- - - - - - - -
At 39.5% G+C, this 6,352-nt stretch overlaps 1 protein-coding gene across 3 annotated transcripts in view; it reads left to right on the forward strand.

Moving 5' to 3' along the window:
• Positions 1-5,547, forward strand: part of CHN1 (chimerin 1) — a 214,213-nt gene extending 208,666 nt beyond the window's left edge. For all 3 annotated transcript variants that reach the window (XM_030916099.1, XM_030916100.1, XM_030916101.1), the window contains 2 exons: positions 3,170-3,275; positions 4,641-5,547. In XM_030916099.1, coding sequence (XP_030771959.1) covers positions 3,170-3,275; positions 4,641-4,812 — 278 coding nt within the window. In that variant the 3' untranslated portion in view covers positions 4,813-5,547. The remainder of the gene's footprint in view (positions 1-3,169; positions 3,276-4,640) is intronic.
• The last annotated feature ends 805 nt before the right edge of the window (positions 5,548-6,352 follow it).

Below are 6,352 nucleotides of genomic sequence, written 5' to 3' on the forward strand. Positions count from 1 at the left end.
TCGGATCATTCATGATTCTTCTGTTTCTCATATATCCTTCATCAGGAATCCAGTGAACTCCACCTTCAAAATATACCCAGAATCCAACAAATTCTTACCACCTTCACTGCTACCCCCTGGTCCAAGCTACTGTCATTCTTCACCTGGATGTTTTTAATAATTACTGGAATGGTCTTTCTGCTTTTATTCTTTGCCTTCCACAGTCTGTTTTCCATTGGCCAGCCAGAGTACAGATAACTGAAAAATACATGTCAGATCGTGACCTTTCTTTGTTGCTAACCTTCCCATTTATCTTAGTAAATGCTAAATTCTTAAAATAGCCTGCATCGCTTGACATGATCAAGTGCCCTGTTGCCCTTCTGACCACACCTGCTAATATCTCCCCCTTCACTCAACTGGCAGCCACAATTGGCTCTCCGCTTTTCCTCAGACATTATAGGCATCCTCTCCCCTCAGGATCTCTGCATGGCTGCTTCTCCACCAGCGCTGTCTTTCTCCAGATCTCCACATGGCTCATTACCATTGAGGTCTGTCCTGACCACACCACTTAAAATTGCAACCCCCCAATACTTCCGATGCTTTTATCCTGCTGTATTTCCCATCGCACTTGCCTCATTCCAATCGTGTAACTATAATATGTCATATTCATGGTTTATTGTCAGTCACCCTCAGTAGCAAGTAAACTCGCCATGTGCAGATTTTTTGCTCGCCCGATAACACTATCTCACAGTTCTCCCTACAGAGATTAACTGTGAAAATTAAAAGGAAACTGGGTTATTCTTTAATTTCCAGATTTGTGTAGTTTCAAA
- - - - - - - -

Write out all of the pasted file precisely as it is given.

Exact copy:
At 39.5% G+C, this 6,352-nt stretch overlaps 1 protein-coding gene across 3 annotated transcripts in view; it reads left to right on the forward strand.

Moving 5' to 3' along the window:
• Positions 1-5,547, forward strand: part of CHN1 (chimerin 1) — a 214,213-nt gene extending 208,666 nt beyond the window's left edge. For all 3 annotated transcript variants that reach the window (XM_030916099.1, XM_030916100.1, XM_030916101.1), the window contains 2 exons: positions 3,170-3,275; positions 4,641-5,547. In XM_030916099.1, coding sequence (XP_030771959.1) covers positions 3,170-3,275; positions 4,641-4,812 — 278 coding nt within the window. In that variant the 3' untranslated portion in view covers positions 4,813-5,547. The remainder of the gene's footprint in view (positions 1-3,169; positions 3,276-4,640) is intronic.
• The last annotated feature ends 805 nt before the right edge of the window (positions 5,548-6,352 follow it).

Below are 6,352 nucleotides of genomic sequence, written 5' to 3' on the forward strand. Positions count from 1 at the left end.
TCGGATCATTCATGATTCTTCTGTTTCTCATATATCCTTCATCAGGAATCCAGTGAACTCCACCTTCAAAATATACCCAGAATCCAACAAATTCTTACCACCTTCACTGCTACCCCCTGGTCCAAGCTACTGTCATTCTTCACCTGGATGTTTTTAATAATTACTGGAATGGTCTTTCTGCTTTTATTCTTTGCCTTCCACAGTCTGTTTTCCATTGGCCAGCCAGAGTACAGATAACTGAAAAATACATGTCAGATCGTGACCTTTCTTTGTTGCTAACCTTCCCATTTATCTTAGTAAATGCTAAATTCTTAAAATAGCCTGCATCGCTTGACATGATCAAGTGCCCTGTTGCCCTTCTGACCACACCTGCTAATATCTCCCCCTTCACTCAACTGGCAGCCACAATTGGCTCTCCGCTTTTCCTCAGACATTATAGGCATCCTCTCCCCTCAGGATCTCTGCATGGCTGCTTCTCCACCAGCGCTGTCTTTCTCCAGATCTCCACATGGCTCATTACCATTGAGGTCTGTCCTGACCACACCACTTAAAATTGCAACCCCCCAATACTTCCGATGCTTTTATCCTGCTGTATTTCCCATCGCACTTGCCTCATTCCAATCGTGTAACTATAATATGTCATATTCATGGTTTATTGTCAGTCACCCTCAGTAGCAAGTAAACTCGCCATGTGCAGATTTTTTGCTCGCCCGATAACACTATCTCACAGTTCTCCCTACAGAGATTAACTGTGAAAATTAAAAGGAAACTGGGTTATTCTTTAATTTCCAGATTTGTGTAGTTTCAAA